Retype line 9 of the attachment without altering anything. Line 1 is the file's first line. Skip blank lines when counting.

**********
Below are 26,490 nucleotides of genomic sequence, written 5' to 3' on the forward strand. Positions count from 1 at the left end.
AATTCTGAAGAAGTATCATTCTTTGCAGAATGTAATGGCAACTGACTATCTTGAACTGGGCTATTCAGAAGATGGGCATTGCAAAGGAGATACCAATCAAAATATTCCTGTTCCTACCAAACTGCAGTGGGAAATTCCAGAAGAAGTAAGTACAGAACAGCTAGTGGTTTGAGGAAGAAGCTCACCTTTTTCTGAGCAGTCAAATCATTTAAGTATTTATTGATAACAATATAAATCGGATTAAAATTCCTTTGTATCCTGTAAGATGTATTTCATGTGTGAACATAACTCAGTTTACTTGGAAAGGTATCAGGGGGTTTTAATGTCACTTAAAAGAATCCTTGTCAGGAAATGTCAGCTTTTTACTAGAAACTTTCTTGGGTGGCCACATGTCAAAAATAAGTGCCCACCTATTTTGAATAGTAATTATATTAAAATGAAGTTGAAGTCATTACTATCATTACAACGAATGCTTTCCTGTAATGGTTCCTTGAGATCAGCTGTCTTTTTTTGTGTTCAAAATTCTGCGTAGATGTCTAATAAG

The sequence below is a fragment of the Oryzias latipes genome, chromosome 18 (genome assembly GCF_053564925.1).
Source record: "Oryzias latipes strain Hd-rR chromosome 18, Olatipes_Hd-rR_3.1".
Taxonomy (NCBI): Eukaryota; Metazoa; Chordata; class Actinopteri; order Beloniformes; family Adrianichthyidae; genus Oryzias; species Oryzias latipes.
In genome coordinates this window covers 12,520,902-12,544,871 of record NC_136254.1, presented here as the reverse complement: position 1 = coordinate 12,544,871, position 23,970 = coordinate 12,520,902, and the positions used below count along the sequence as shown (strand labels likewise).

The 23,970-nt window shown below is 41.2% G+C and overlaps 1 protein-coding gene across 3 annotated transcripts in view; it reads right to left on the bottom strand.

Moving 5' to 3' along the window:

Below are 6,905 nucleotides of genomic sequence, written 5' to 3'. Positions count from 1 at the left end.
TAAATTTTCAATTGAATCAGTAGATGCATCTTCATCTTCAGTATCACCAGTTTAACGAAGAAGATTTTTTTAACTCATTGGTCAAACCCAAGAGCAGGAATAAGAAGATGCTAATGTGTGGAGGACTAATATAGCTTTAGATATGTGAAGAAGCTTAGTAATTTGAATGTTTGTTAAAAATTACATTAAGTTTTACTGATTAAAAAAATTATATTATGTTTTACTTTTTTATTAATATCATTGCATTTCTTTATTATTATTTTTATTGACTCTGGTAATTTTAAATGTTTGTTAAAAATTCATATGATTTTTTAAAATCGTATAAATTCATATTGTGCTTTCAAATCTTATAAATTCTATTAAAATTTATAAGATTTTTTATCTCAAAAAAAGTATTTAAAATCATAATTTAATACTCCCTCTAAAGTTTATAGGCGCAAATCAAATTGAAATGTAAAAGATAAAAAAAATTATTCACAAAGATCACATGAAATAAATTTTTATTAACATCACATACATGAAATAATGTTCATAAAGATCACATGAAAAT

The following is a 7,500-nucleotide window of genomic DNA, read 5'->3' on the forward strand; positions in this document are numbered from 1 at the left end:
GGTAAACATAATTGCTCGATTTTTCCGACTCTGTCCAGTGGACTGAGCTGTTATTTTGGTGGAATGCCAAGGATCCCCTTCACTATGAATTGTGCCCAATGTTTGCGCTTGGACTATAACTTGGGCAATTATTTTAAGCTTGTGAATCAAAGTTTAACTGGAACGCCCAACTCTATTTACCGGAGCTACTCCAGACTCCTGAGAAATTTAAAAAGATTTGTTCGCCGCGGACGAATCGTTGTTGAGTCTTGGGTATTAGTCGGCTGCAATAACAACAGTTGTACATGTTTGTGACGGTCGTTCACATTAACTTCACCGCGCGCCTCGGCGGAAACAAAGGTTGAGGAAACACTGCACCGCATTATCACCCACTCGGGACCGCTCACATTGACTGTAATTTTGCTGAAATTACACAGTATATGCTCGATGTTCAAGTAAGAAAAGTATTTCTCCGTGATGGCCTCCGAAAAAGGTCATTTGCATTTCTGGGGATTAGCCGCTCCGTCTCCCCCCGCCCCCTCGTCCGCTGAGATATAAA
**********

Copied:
Below are 6,905 nucleotides of genomic sequence, written 5' to 3'. Positions count from 1 at the left end.